I think the second rule from the "Agressive Games" Interview is actually the most exciting one. The other two are rather obvious. I wrote about it in my Brain Age article.

Indeed, the thing with Squashy Games is SUCH a shame. I recently played Platypus and it TOTALLY rocked my world. Just stunning!

As far as I understand it, Toribash is a Turn-Based fighting game where you kinda set exactly the way the individual limbs of your character move. It's a mixture of a turn-based game and an animation program. The videos you see are the results of those turn-based confrontations.

Krystian Majewski said...

Ooops, I didn't mean the Brain Age article but the Tone Rebellion article. Or actually, the comment on that artcle. Arggh, here it goes:

If you want to adress new customers, don't even think about such things as them going in a store and skimming through names and pictures. People, who don't play games simply don't consider playing a game, they will never set foot in a games store. Even if they did, they would be instantly driven away by the intimidating atmosphere. Imagine your parents in a local EB Games, they would be lost and confused. You have think about how to meet such customers somewhere else. At a theater, in a books store, in a museum, while waiting for a train, etc.. What you want to achieve is a situation where they wouldn't realize that they are about to play a computer game. You have to challenge their views and prejudices of what a computer game is.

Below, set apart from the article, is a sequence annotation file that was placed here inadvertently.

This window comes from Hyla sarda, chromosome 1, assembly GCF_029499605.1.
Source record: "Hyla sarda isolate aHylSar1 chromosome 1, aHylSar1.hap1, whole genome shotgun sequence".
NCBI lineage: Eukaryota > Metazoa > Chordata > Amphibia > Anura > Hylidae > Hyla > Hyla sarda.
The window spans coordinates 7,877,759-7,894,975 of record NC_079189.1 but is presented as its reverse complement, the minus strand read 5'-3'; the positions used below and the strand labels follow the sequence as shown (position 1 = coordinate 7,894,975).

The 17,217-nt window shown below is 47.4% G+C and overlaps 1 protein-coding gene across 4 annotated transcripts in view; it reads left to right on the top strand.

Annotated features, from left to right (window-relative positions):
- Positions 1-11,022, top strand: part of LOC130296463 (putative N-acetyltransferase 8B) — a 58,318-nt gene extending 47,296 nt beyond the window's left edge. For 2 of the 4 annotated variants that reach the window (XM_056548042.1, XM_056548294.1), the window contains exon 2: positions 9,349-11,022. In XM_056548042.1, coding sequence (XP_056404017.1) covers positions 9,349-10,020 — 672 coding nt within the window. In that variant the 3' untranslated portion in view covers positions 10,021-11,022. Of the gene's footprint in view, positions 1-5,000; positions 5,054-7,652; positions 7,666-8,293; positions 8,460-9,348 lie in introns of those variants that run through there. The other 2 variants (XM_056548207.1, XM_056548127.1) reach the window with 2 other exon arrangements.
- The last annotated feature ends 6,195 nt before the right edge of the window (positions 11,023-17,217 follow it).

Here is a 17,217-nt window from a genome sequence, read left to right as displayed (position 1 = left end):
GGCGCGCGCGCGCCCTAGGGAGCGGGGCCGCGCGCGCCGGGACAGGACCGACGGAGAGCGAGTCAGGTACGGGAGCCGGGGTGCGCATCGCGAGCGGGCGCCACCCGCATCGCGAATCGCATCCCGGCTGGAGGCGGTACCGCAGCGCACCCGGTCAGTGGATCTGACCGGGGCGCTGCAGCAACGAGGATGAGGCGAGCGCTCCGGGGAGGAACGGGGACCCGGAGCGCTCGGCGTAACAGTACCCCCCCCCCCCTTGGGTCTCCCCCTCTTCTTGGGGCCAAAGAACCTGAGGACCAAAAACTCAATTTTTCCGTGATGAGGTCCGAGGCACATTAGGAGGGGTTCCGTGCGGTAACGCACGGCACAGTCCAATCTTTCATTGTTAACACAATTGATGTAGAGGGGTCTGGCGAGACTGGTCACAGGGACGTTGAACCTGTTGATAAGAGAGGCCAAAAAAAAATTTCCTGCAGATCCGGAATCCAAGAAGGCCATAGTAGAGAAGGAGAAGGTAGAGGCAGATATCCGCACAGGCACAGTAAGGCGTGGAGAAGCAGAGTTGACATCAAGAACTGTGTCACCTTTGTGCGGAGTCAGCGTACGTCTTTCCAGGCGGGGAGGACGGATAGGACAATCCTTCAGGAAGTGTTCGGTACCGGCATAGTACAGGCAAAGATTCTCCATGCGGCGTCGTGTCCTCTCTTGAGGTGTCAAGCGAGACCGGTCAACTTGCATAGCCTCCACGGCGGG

Daniel 'sirleto' Renkel said...

honda ad: well, it doesn't show anything of the car. you hardly see it in the whole commercial. but it tells emotions, the ad is made with so much "heart", that the watcher may (should :) think: if they make that car with the same heart, i'll go and buy it. and frankly: most people don't go that far and think reflective about such ads. it just works: they see it and think: wow, what a lovely car - without having seen anything about it =)